Catching Insider Trading

Despite losing several high-profile cases, the U.S. Securities and Exchange commission (SEC) has committed itself to prosecuting insider trading, outlawed by a patchwork of rule-making and court decisions. In recent years, the SEC has filed record-numbers of insider trading actions, totaling hundreds of cases.[1] To increase the success of these prosecutions, much attention has focused on shoring up the legal framework on insider trading, described by many as ambiguous. However, attention should also be paid to how to catch insider trading based on an empirical analysis of insider trading.

This is the subject of our new article, which provides an empirical examination of the impact of insider trading on market performance and price distortion. We employ a dataset generated from SEC litigation releases, using a series of time-stamped trades prosecuted by the SEC to generate data files for both daily trading and intraday trading intervals. This data provides a natural experiment to examine the effects of insider behavior as the prosecution provides an ex post identification of insider trading within the larger pool of liquidity trades. In all the cases, the defendants traded on the basis of inside information, contravening federal law. The defendants are either ‘insiders,’ corporate officers who received private information in the course of their duties, or those who had been informed by corporate officers but do not have a duty to the corporation.

To aid prosecution of insider trading, we examine whether changes can be measured that capture the presence of an insider in the market, and how the market responds to the insider’s activity. Existing literature contends that in the presence of an insider, market participants will increase the spread to compensate for adverse selection, and this may lead to increased price movement on a trade-by-trade level as market orders absorb this increased cost.

The sample is composed of shares from NASDAQ, AMEX, the New York Stock Exchange, and over the counter (OTC) markets, which allows for an examination of insider behavior within different market structures. Daily analysis is initially performed to examine whether conclusions drawn in previous literature are idiosyncratic to samples. The analysis is then extended to intraday data to permit examination of trader behaviors both by insiders and uninformed traders as the trades occur.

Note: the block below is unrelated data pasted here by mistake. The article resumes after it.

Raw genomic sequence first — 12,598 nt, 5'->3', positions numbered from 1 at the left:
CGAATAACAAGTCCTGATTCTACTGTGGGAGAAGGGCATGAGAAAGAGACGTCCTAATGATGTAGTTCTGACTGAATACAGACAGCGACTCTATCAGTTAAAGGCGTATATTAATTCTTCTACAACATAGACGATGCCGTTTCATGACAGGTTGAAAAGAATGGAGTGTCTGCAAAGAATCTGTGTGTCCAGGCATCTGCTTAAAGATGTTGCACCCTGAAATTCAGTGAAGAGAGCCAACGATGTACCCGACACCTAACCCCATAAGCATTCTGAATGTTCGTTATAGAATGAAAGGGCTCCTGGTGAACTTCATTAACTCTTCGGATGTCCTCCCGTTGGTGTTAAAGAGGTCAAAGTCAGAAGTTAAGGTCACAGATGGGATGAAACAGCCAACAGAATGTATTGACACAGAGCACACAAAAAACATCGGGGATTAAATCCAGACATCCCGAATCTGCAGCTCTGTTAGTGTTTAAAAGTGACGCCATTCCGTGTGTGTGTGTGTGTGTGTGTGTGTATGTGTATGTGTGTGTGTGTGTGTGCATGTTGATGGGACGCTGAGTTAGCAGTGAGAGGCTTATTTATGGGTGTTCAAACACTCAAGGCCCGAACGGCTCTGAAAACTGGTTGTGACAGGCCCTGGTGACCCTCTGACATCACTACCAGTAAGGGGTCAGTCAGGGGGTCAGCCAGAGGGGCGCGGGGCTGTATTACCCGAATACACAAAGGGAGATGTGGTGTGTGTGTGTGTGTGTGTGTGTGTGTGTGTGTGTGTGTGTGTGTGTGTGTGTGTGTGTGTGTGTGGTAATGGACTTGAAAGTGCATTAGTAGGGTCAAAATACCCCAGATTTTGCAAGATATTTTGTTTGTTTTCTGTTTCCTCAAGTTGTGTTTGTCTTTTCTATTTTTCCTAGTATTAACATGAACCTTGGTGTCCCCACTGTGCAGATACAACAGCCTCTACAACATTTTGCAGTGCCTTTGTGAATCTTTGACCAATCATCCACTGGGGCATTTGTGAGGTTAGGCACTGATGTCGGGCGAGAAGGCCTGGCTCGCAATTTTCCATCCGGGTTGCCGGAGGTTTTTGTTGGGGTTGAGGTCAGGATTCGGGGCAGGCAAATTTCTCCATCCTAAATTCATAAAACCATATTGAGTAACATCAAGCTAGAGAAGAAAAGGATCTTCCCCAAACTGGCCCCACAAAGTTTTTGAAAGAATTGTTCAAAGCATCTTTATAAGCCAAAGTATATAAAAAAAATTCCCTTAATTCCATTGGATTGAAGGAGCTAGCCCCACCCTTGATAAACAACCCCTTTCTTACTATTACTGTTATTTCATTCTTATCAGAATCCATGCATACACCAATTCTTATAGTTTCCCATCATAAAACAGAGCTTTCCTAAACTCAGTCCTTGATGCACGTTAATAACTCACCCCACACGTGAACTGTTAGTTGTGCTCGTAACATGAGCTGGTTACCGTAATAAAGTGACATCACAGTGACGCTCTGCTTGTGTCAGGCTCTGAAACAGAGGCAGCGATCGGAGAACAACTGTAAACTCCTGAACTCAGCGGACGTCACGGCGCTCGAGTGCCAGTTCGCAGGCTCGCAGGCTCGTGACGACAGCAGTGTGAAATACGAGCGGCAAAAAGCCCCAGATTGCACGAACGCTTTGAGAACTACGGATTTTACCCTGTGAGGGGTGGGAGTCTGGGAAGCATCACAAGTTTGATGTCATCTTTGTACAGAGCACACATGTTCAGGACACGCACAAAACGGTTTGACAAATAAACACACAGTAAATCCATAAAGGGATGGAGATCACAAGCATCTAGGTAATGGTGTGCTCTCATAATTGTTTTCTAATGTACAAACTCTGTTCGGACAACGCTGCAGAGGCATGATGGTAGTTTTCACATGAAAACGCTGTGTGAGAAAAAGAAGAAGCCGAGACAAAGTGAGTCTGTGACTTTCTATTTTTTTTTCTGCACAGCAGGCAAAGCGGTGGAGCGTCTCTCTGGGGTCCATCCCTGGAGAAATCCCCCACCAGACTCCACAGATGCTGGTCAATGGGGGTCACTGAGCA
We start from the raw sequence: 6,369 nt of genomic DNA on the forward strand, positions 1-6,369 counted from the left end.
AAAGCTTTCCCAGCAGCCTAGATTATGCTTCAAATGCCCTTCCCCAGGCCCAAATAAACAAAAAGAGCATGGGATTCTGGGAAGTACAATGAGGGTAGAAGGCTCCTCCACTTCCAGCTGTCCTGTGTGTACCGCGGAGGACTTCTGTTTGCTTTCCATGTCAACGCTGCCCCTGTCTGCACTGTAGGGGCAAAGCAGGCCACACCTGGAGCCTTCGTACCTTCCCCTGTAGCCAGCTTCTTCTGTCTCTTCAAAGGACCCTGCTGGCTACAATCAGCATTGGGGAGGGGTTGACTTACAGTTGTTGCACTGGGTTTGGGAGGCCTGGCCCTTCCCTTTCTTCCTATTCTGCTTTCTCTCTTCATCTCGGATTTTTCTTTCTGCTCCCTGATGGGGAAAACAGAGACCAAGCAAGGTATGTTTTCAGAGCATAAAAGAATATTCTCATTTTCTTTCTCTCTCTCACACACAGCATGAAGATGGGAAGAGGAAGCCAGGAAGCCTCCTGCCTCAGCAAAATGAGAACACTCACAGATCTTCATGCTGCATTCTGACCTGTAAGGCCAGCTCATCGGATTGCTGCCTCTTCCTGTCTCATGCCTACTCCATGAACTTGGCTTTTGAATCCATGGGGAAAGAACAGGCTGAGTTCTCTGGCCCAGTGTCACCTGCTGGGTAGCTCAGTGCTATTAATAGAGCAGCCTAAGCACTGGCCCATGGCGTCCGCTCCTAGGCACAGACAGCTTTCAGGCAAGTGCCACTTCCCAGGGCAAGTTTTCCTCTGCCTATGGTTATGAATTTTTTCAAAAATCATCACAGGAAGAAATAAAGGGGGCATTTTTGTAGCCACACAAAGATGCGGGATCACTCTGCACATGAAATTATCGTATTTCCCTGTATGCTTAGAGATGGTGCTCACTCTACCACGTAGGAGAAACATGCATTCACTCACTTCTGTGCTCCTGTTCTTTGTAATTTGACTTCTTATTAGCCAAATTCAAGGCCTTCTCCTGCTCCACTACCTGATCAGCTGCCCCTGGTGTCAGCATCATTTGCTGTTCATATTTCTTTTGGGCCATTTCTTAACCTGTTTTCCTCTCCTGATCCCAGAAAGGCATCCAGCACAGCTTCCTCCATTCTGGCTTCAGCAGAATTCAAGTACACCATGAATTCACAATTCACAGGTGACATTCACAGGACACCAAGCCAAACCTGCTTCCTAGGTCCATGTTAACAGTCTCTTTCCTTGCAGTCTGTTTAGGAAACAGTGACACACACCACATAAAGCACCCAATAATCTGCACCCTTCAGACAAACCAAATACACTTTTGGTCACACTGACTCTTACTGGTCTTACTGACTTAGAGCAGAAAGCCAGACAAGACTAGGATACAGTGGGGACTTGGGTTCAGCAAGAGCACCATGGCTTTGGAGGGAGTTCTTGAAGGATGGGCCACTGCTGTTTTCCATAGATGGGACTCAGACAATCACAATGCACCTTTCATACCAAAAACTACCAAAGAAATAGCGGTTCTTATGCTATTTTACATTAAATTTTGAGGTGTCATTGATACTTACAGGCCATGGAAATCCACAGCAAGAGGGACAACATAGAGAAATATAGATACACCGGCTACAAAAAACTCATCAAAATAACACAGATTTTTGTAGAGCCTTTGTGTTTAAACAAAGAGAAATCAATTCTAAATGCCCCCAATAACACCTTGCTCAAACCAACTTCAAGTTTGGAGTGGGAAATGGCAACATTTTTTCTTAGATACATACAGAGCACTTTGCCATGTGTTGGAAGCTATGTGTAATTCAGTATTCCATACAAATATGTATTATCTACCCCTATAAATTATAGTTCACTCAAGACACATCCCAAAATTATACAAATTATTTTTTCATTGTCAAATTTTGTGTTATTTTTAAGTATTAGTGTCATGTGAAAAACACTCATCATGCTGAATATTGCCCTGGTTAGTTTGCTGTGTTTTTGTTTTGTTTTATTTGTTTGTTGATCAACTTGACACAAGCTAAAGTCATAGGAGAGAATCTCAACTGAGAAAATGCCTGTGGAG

Analyzing the dataset, we find that trades are different from surrounding trades in both trade to trade price impact and trade lot volume, information that should aid the government in identifying and prosecuting insider trading. At the micro level, insider trades are significantly different from surrounding trades in both trade to trade price impact and trade lot volume, when compared with trades executed in the same thirty minute interval by other traders. The size and volume effect is most pronounced on the two specialist exchanges of the American Stock Exchange (AMEX) and the New York Stock Exchange (NYSE). Trade to trade price movements are statistically significant at the 1% level for the panel of NYSE and AMEX shares.

While insider trades possess attributes that differentiate them from surrounding trades, a great deal of those attributes depends on the trade characteristics – aggressive market orders will draw scrutiny due to their price impact, whereas limit orders are less noticeable. Insiders trade lot sizes that are also larger than other market participants at the time, thereby potentially drawing attention from regulators and surveillance departments.

The law and economics of insider trading continues to develop. On the legal side, there has been pressure to clarify the legal framework. On the economics side, there has been work done to examine the impact of insider trading on the markets. We hope to contribute by offering an empirical examination of the impact of insider trading on market performance and price distortion in order to aid the government in identifying and prosecuting insider trading.


[1] Mitchell A. Agee, Friends in Low Places: How the Law Should Treat Friends in Insider Trading Cases, 7 Charleston L. Rev. 345 (2013); Gibson Dunn, 2012 Year-End Securities Enforcement Update, available at See also Miriam H. Baer, Choosing Punishment, 92 B.U. L. Rev. 577, 610 (2012) (“[The] SEC had always portrayed itself as a punisher where insider trading was concerned.”).

The preceding post comes to us from Margaret Ryznar, Associate Professor of Law at Indiana University McKinney School of Law and Frank Sensenbrenner, Fellow, Johns Hopkins University – Paul H. Nitze School of Advanced International Studies (SAIS), PhD in Finance, University of Sydney (not pictured). It is based on their paper available here, which is entitled “The Law and Economics of Insider Trading” and is forthcoming in the Wake Forest Law Review.